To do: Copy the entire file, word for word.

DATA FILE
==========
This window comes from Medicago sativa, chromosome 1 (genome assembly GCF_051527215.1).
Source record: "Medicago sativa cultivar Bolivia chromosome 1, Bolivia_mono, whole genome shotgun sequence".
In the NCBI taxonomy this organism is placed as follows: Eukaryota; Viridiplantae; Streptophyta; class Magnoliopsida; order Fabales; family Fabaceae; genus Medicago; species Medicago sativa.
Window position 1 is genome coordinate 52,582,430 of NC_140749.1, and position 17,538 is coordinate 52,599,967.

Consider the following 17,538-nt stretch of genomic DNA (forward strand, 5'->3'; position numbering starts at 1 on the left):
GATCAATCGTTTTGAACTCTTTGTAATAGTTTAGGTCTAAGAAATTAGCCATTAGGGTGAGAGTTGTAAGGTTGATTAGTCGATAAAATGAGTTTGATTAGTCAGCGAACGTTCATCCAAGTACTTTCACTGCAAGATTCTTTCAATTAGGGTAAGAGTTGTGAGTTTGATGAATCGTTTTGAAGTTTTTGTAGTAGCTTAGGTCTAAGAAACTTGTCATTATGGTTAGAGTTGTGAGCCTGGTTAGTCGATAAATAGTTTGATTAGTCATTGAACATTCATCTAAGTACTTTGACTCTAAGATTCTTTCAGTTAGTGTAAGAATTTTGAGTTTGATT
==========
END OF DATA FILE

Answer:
This window comes from Medicago sativa, chromosome 1 (genome assembly GCF_051527215.1).
Source record: "Medicago sativa cultivar Bolivia chromosome 1, Bolivia_mono, whole genome shotgun sequence".
In the NCBI taxonomy this organism is placed as follows: Eukaryota; Viridiplantae; Streptophyta; class Magnoliopsida; order Fabales; family Fabaceae; genus Medicago; species Medicago sativa.
Window position 1 is genome coordinate 52,582,430 of NC_140749.1, and position 17,538 is coordinate 52,599,967.

Consider the following 17,538-nt stretch of genomic DNA (forward strand, 5'->3'; position numbering starts at 1 on the left):
GATCAATCGTTTTGAACTCTTTGTAATAGTTTAGGTCTAAGAAATTAGCCATTAGGGTGAGAGTTGTAAGGTTGATTAGTCGATAAAATGAGTTTGATTAGTCAGCGAACGTTCATCCAAGTACTTTCACTGCAAGATTCTTTCAATTAGGGTAAGAGTTGTGAGTTTGATGAATCGTTTTGAAGTTTTTGTAGTAGCTTAGGTCTAAGAAACTTGTCATTATGGTTAGAGTTGTGAGCCTGGTTAGTCGATAAATAGTTTGATTAGTCATTGAACATTCATCTAAGTACTTTGACTCTAAGATTCTTTCAGTTAGTGTAAGAATTTTGAGTTTGATT